Exercise — Why It Works
Exercise plays much the same role with migraines as sleep. When done in an appropriate and consistent manner, exercise can be a wonderful preventative tool for warding off headaches. However, it can also be a primary migraine trigger.
Moderate aerobic exercise is beneficial to many aspects of our lives, and not only to assure us of looking good in a bathing suit. Getting a good workout releases endorphins, the painkillers naturally produced by our bodies. These endorphins serve multiple purposes in the body, but in this case, they can help relieve the pain of a migraine.
On the other hand, any major change in routine can trigger a migraine. When it comes to exercise, a new routine that is begun abruptly has the potential to cause a headache. It is generally thought that migraineurs have a more sensitive neurological system that makes them more susceptible to changes in routine, and exercise is no exception.
Weightlifting with particularly heavy weights, for example, frequently causes muscle spasms. These spasms can lead to headaches, even for those who do not typically have migraines, but the likelihood is greater for someone already predisposed to chronic headaches.
Certain types of exercise may be more prone to triggering migraines than others. Remember that secondary factors related to exercise can also trigger migraine; exercising with low blood sugar, or failing to stay hydrated while exercising, are prime conditions for winding up with a headache.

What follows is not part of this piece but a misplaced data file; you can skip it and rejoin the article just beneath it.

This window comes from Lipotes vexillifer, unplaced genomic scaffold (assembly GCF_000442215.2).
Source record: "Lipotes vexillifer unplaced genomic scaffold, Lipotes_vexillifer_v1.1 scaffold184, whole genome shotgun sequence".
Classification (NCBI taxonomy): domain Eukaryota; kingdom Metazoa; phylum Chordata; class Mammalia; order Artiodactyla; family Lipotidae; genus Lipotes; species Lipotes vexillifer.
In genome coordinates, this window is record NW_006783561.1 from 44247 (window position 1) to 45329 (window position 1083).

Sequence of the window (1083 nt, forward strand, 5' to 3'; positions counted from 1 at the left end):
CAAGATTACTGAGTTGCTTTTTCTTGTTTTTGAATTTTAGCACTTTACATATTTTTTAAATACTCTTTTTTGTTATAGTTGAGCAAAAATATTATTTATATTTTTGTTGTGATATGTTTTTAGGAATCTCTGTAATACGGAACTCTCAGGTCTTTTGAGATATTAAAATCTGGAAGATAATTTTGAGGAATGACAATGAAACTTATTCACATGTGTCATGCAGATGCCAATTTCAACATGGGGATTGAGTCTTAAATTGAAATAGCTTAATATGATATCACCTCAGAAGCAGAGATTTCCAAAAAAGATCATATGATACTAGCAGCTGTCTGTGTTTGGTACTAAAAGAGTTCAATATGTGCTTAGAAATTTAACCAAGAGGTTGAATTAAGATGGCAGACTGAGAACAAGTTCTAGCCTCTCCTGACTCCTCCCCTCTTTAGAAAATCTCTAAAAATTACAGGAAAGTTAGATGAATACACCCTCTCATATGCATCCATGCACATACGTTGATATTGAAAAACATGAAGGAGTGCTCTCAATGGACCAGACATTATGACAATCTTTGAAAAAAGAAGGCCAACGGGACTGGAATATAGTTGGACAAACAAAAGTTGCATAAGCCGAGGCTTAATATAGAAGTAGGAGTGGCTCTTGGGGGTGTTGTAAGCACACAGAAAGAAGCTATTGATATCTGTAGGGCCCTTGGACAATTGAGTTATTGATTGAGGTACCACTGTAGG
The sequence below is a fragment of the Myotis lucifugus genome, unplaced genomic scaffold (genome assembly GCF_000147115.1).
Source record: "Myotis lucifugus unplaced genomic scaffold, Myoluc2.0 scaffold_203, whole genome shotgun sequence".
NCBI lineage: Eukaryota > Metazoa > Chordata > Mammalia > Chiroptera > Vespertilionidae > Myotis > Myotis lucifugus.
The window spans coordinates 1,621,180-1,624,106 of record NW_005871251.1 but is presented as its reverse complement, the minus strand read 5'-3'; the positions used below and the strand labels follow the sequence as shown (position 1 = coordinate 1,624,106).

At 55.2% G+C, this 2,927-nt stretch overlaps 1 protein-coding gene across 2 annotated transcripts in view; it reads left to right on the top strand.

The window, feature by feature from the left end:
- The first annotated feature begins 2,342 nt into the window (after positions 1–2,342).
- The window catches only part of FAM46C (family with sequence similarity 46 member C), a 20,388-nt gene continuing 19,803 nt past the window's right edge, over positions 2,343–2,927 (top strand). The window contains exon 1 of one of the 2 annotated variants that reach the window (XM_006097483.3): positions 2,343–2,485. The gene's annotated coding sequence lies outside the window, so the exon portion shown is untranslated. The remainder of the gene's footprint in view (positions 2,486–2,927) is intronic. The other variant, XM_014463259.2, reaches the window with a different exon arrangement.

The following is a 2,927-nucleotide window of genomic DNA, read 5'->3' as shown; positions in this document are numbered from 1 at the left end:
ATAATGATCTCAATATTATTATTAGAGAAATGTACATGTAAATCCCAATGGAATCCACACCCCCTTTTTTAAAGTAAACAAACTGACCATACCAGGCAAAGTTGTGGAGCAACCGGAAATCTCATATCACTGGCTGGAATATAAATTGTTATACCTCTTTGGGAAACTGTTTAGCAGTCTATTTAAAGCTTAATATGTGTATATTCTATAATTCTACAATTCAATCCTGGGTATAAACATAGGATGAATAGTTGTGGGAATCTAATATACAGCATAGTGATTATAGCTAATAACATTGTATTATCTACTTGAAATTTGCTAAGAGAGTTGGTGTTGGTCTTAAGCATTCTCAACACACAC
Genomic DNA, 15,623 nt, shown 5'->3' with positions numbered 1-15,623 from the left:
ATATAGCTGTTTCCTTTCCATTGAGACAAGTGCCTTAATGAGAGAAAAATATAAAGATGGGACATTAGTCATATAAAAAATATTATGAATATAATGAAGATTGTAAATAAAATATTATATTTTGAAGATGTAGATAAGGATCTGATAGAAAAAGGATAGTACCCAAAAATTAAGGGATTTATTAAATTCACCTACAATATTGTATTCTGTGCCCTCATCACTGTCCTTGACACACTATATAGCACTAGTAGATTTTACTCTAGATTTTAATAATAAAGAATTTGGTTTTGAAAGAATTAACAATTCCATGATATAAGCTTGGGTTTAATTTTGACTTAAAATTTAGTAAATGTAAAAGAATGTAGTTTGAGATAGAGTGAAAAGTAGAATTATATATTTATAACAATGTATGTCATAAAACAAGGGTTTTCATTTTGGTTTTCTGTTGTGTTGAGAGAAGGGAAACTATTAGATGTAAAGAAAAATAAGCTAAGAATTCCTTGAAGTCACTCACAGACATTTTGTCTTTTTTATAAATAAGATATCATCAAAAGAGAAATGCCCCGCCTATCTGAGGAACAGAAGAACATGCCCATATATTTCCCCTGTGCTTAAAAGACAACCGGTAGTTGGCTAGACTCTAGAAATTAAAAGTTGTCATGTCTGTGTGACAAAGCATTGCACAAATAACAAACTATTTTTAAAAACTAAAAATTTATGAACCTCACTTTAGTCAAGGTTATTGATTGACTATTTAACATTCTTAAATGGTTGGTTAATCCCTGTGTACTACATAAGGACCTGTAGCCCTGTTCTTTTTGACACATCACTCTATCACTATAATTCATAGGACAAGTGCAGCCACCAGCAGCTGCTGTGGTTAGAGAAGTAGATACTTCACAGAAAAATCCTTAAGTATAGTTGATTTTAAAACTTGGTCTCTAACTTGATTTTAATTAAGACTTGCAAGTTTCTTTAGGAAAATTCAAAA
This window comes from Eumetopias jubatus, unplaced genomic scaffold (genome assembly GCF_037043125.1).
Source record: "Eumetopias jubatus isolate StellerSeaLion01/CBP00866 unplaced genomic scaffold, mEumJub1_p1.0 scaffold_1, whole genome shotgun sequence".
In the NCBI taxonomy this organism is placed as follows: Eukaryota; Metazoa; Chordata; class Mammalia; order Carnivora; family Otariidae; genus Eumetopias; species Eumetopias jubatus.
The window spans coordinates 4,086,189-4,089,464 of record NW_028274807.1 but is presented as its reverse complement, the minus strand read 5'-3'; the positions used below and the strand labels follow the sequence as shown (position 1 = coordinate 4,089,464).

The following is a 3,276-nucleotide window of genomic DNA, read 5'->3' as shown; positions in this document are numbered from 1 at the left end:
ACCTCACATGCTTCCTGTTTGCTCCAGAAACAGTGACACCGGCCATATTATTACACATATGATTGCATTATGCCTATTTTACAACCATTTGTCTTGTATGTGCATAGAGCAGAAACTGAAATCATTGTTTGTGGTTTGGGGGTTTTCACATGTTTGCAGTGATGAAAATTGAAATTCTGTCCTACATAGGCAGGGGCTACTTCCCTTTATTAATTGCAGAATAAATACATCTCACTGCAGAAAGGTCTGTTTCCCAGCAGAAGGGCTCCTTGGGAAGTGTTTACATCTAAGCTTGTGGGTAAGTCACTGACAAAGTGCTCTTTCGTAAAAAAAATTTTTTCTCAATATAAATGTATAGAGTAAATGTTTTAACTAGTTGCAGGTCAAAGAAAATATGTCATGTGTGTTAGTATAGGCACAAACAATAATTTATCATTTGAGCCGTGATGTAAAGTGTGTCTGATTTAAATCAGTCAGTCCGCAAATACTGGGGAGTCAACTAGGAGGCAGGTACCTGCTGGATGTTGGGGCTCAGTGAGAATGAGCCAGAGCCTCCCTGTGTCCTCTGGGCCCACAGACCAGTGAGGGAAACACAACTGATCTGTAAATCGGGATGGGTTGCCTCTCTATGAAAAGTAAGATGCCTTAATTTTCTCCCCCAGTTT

A good way to begin an exercise routine is slowly and gradually. Begin with a modified portion of the anticipated workout and exercise at a very low intensity for the first few days. Some physicians recommend starting an exercise regime with as little as ten to fifteen minutes a day. As the body becomes fitter and more accustomed to exercise, gradually increase the duration and intensity of workouts. For best results try working with a personal trainer, someone who can monitor progress and work with you to create an exercise plan.
Most forms of exercise are considered beneficial for those who suffer from migraines. Everything from jogging and walking to cycling, swimming in an indoor pool, yoga, and Tai Chi can be highly beneficial forms of exercise. Breaks in routine are difficult for migraine sufferers, so it is recommended to exercise on a daily basis.
Be aware that headache as a result of exercise does not necessarily mean that the exercise triggered a migraine. Based on research conducted at the Montefiore Medical Center in New York, it has been seen that some patients who had headaches only during exercise actually suffered from heart disease. This somewhat rare condition, dubbed “cardiac headache,” is seen mostly in people over fifty years old who display other risk factors for heart problems. When in doubt, talk to a physician.